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MCLE Self-Assessment Test

Bar makes fee request to Supreme Court

Editors note: On Oct. 31, the State Bar submitted supplemental information to its fee request to the California Supreme Court. The filing, along with the amicus briefs filed in the case, are posted online.

The State Bar of California has submitted a request to the California Supreme Court asking the court to grant the authority to collect fees. This submission follows a letter from the court requesting this action, and is informed by the Supreme Court’s 1998 In re Attorney Discipline System decision.

As authorized by the Board of Trustees, the State Bar’s request provides several options the court can consider. The submission asks the court to rule by the end of November in order to allow the bar to issue fee statements beginning in early December, on the usual schedule.

“I’m confident that the request we submitted will provide the court with the information it needs to act on our request and look forward to its early positive response,” State Bar President David J. Pasternak said. “In the meantime, we are in the process of continuing important reforms to ensure the State Bar is doing the best possible job at public protection for all Californians.”

Consistent with the board’s resolution, the request asks for the ability to collect fees for attorney discipline as well as pro-active public protection activities such as access to justice initiatives. The request thus tracks the 2012 statutory language which introduced public protection as the State Bar’s core mission, a concept which the 2016 Governance in the Public Interest Task Force found to include both proactive and reactive efforts to ensure attorney discipline, professional excellence and a healthy legal system, accessible to all.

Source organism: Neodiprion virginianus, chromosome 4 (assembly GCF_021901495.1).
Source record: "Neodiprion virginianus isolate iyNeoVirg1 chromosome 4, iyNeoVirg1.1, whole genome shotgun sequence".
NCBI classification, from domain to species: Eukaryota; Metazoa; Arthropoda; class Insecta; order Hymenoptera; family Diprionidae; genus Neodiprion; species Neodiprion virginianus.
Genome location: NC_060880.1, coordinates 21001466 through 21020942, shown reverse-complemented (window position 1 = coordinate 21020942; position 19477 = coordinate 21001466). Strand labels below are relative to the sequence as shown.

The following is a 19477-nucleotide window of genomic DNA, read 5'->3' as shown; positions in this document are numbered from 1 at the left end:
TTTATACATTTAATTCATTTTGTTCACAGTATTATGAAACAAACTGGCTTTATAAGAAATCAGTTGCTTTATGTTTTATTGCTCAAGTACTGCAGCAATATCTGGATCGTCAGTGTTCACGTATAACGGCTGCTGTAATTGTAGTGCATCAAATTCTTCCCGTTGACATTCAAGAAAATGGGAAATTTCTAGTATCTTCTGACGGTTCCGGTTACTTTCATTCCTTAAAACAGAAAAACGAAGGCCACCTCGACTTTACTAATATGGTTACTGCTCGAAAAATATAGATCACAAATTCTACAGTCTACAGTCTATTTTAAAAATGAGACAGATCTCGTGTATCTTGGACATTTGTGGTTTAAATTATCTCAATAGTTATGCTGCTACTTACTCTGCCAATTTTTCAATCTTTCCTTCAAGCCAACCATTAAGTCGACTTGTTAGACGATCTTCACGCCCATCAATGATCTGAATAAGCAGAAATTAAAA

The assessment options also include amounts that would be necessary in order to implement legislatively mandated workforce planning reforms, as well as to expedite case processing times in the bar’s Office of Chief Trial Counsel.
The State Bar also hopes to move forward with seeking appointment of a monitor to ensure the effectiveness of the discipline system, a reform agreed upon by both the legislature and the California Supreme Court. The cost of a monitor is also identified in the Court submission.

The request to the court comes after the legislature was unable to pass a fee bill this year. The funding at issue in the fee bill and the request to the court is part of the State Bar’s general fund, which is comprised in large part of mandatory member fees. Some programs, for example admissions and sections, will not be affected because they are outside the general fund and are separately funded. Attorneys licensed in California are required to pay an annual fee. None of the State Bar’s funding comes directly from taxpayers.

In a 1998 Supreme Court order, In re Attorney Discipline System, the court granted interim authority for the State Bar to collect fees. Then-Gov. Pete Wilson had vetoed a fee bill in 1997, and the bar went without adequate funding in 1998, resulting in significant loss of staff and the cessation of State Bar public protection functions. The In re Attorney Discipline System decision found that the public and the courts in California suffered tremendous harm when the State Bar was without adequate funding and unable to carry out its functions. The Supreme Court found that it had the duty to authorize the State Bar to collect fees on an interim basis until the legislature acted to pass a law.

“We need the funding to support the employees who are crucial to achieving our public protection mission and implementing the many important reforms before us,” Elizabeth Rindskopf Parker, executive director of the State Bar of California, said. “We will also be working closely with the legislature and the court to continue making needed reforms a reality. Ultimately, our work is for the benefit of Californians, and we’re seeking to do our best public protection work on their behalf.”